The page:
Registration– refers to the keeping of lists of practitioners by a governmental agency. It can be equivalent to licensure but may also be distinguished from licensure in that criteria for registration may not exist, and registration may not be required for practice. States that currently register veterinary technicians include California, Indiana, Iowa, Kansas, Kentucky, Louisiana, Maine, Maryland, Missouri, New Mexico, North Carolina, Ohio, Oklahoma, South Dakota, and West Virginia.
Licensure/Licensing– is understood as the permission to do something as given by an authority, with the implication that one would not be permitted to do this thing without permission. To be licensed is more than a statement of qualification, as certification is. It is a statement of qualification, and it is the right to do a thing otherwise not permitted by a given authority. Both certification and licensure, however, carry the connotation of trust, belief and confidence; for without these attributes, the certification or the license would have little worth. States that license veterinary technicians include Alaska, Alabama, Delaware, Georgia, Michigan, Nebraska, Nevada, New York, North Dakota, Tennessee, Texas, Virginia, and Washington.
If you find yourself asking the question, why isn't there just a nationally recognized title? Well, many veterinary technicians ask themselves the same question.
Recently there has been a massive push within the veterinary industry to use a nationally accepted title for credentialed veterinary technicians instead of the current complicated system. One of the biggest motivators behind this movement is the need for credentialed veterinary technicians to be recognized for their knowledge, skills, and the value they add to a veterinary practice. But the most important step in this push for change is legally defining who can use the title of veterinary technician as those who have taken the steps to become credentialed. Seems fair right, you wouldn't call yourself a nurse unless you had gone to school to become a one.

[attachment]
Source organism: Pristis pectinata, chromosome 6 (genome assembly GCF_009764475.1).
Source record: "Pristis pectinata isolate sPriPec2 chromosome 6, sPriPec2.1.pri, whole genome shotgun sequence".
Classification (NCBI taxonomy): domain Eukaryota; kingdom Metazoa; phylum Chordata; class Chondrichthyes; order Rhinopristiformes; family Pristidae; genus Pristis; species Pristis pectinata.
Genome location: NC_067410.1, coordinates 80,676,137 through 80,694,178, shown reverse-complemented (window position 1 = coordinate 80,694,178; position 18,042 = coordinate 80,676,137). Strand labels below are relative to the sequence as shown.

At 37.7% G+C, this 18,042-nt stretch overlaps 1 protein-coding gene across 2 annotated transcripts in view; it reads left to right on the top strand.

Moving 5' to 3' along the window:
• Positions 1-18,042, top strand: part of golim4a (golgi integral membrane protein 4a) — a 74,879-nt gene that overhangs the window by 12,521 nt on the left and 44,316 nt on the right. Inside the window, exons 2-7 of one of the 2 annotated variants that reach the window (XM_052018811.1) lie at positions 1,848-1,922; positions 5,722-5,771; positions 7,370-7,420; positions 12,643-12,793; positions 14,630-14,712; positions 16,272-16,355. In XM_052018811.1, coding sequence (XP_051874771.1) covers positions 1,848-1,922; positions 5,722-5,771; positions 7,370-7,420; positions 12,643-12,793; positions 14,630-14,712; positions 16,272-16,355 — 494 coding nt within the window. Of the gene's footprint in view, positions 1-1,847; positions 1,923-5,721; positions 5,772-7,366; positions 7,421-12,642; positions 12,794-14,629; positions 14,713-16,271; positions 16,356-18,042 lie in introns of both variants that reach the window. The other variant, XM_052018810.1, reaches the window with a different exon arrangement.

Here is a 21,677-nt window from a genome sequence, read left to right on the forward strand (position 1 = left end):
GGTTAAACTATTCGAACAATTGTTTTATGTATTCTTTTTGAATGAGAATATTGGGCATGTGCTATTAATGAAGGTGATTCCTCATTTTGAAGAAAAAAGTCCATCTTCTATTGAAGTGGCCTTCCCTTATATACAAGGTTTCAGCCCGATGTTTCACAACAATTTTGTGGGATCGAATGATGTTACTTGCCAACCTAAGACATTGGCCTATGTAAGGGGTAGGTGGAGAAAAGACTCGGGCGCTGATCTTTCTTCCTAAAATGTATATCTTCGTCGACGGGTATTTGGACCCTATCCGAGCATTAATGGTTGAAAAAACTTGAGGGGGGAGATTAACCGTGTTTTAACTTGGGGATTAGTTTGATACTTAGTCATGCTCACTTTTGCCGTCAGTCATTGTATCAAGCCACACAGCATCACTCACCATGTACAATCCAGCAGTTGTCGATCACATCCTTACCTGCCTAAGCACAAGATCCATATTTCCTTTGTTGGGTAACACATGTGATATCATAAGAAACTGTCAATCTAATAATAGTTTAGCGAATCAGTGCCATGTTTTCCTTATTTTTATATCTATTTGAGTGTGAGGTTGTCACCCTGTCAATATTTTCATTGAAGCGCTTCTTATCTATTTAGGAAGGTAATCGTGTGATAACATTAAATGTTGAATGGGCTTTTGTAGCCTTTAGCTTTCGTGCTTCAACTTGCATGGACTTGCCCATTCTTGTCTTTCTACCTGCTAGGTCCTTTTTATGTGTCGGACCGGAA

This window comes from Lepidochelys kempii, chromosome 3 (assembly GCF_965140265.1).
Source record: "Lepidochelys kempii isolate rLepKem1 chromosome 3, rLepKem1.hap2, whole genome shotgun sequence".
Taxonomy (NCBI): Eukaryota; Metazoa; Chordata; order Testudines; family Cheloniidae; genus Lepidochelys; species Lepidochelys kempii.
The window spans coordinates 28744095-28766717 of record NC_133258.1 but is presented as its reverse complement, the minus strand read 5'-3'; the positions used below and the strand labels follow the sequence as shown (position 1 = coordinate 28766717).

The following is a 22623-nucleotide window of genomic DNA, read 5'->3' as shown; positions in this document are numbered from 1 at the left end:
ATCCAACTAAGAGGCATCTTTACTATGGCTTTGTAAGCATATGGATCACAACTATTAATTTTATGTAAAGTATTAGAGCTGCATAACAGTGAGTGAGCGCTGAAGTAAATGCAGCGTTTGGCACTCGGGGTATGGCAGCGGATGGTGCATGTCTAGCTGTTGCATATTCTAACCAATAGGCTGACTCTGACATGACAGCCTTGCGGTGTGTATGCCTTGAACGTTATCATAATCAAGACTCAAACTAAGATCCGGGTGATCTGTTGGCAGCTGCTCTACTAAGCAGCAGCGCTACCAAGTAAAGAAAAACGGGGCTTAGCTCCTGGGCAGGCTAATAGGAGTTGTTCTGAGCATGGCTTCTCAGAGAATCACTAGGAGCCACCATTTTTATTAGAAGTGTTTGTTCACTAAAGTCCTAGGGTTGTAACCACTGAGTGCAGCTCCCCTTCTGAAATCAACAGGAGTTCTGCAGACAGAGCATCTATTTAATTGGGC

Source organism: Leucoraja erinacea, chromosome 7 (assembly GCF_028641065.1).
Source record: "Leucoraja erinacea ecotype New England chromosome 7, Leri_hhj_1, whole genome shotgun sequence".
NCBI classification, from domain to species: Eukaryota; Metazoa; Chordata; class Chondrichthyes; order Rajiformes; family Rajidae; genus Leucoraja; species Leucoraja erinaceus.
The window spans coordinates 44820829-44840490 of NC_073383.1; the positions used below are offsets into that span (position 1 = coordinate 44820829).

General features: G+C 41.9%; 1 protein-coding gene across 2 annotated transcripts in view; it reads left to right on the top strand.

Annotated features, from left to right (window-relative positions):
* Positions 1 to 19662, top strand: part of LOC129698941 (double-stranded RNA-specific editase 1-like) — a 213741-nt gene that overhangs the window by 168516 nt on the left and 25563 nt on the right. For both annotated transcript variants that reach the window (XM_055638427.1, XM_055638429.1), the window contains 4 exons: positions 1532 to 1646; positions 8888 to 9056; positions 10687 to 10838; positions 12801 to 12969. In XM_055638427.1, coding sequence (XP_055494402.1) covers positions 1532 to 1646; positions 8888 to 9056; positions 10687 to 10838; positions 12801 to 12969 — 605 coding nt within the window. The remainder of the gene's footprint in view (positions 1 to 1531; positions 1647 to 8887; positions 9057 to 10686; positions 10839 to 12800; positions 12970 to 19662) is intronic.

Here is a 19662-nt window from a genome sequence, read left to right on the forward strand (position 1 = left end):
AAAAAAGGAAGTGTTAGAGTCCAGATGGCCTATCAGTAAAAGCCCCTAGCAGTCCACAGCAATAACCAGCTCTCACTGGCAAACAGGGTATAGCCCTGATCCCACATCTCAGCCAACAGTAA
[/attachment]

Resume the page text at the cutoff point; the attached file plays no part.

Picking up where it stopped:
Well credentialed veterinary technicians are leaving the field in droves and far fewer technicians are becoming credentialed every year. You may now be wondering, are people really leaving just because of a silly title? The answer is yes, but not in the way you make think. The title gives validity to those who have worked hard for the credentialing and have a comprehensive medical knowledge base. Technicians all around the country are undervalued and poorly paid because there is no incentive for a clinic owner to pay for that credentialed veterinary technician when they could hire someone off the street and award them the title of veterinary technician. And because there are very few laws prohibiting veterinary assistants from doing the job of a credentialed veterinary technician, credentialed technicians are paid about the same as an assistant but with about 30K in debt.
Now that you have a better understanding of what it means to be a veterinary technician take this week to show them your appreciation for all that they do. Let them know how much you appreciate their compassion during the journey of life's ups and downs. Brighten their day with appreciation for cleaning all the smelly, sticky, and icky messes without hesitation.
But more importantly show them you care by supporting the National Credential Initiative.